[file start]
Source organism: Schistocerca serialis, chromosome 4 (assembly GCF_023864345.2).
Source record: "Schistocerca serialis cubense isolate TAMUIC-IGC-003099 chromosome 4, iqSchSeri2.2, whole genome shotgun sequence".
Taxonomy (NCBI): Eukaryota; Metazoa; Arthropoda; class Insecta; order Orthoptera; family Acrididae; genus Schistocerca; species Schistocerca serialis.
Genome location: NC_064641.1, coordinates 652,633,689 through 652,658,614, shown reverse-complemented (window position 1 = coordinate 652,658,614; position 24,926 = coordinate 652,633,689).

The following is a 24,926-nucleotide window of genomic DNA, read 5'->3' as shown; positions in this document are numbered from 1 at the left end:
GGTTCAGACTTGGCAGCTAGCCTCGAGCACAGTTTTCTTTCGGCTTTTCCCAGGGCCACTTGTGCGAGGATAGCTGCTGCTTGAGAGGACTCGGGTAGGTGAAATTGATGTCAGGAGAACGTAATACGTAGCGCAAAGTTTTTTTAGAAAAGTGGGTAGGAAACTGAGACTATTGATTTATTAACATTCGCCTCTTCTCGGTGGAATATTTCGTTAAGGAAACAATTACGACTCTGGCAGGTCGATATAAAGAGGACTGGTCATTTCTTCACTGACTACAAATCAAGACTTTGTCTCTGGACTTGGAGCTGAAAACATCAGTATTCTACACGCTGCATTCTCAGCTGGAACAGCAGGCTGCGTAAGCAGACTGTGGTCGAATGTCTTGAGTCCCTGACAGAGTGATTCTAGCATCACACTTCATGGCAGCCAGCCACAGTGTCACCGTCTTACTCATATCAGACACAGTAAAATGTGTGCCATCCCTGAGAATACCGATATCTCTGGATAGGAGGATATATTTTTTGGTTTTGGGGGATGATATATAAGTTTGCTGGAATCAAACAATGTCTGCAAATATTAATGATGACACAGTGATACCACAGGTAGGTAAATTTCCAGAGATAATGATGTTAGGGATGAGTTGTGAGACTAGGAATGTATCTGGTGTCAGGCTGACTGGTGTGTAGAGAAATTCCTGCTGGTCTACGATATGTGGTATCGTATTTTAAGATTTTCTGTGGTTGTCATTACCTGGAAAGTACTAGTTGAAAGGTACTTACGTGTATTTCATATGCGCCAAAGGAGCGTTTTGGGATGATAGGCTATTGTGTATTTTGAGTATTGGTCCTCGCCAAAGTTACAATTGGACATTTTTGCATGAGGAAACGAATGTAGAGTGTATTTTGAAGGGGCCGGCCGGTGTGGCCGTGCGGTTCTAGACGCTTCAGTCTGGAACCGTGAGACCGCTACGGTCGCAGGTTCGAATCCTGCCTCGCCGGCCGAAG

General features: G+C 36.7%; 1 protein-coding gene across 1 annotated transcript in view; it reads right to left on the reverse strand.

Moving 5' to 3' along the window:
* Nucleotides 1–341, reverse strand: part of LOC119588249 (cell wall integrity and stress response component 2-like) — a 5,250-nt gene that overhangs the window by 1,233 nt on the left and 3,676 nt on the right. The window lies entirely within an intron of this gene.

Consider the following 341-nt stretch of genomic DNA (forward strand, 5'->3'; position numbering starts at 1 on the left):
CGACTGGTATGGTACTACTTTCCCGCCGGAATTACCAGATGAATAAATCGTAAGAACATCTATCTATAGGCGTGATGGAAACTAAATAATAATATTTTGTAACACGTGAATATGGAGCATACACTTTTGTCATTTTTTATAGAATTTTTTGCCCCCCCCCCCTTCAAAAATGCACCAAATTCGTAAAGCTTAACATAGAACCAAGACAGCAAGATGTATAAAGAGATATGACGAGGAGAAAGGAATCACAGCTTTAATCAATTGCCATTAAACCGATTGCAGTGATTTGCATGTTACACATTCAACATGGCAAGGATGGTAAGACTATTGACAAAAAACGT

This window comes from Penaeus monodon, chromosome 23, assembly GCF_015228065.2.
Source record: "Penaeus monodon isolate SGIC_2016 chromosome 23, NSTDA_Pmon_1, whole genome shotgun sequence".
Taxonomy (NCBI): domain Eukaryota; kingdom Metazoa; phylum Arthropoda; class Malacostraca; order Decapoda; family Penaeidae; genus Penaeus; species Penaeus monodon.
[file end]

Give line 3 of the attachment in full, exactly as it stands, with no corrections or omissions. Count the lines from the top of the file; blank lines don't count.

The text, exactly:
Taxonomy (NCBI): Eukaryota; Metazoa; Arthropoda; class Insecta; order Orthoptera; family Acrididae; genus Schistocerca; species Schistocerca serialis.